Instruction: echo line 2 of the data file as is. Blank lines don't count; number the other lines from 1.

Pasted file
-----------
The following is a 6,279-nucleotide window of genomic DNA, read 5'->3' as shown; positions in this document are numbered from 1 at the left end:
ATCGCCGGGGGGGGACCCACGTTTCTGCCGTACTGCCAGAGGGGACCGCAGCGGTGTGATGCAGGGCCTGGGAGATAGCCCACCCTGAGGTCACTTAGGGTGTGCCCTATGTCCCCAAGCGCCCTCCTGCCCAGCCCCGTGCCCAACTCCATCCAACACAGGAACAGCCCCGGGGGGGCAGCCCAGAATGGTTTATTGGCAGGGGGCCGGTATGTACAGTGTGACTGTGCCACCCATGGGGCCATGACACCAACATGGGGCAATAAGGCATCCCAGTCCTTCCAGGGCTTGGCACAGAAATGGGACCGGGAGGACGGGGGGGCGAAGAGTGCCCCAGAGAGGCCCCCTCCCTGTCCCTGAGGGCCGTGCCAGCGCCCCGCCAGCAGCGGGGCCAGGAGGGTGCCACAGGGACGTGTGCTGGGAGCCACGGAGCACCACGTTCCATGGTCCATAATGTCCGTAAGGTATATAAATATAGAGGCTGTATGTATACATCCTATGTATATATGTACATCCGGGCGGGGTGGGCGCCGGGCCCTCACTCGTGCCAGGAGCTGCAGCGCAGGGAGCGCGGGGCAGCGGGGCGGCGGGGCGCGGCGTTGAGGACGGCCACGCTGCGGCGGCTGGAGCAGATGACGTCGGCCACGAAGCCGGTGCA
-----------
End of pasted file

ATCGCCGGGGGGGGACCCACGTTTCTGCCGTACTGCCAGAGGGGACCGCAGCGGTGTGATGCAGGGCCTGGGAGATAGCCCACCCTGAGGTCACTTAGGGTGTGCCCTATGTCCCCAAGCGCCCTCCTGCCCAGCCCCGTGCCCAACTCCATCCAACACAGGAACAGCCCCGGGGGGGCAGCCCAGAATGGTTTATTGGCAGGGGGCCGGTATGTACAGTGTGACTGTGCCACCCATGGGGCCATGACACCAACATGGGGCAATAAGGCATCCCAGTCCTTCCAGGGCTTGGCACAGAAATGGGACCGGGAGGACGGGGGGGCGAAGAGTGCCCCAGAGAGGCCCCCTCCCTGTCCCTGAGGGCCGTGCCAGCGCCCCGCCAGCAGCGGGGCCAGGAGGGTGCCACAGGGACGTGTGCTGGGAGCCACGGAGCACCACGTTCCATGGTCCATAATGTCCGTAAGGTATATAAATATAGAGGCTGTATGTATACATCCTATGTATATATGTACATCCGGGCGGGGTGGGCGCCGGGCCCTCACTCGTGCCAGGAGCTGCAGCGCAGGGAGCGCGGGGCAGCGGGGCGGCGGGGCGCGGCGTTGAGGACGGCCACGCTGCGGCGGCTGGAGCAGATGACGTCGGCCACGAAGCCGGTGCA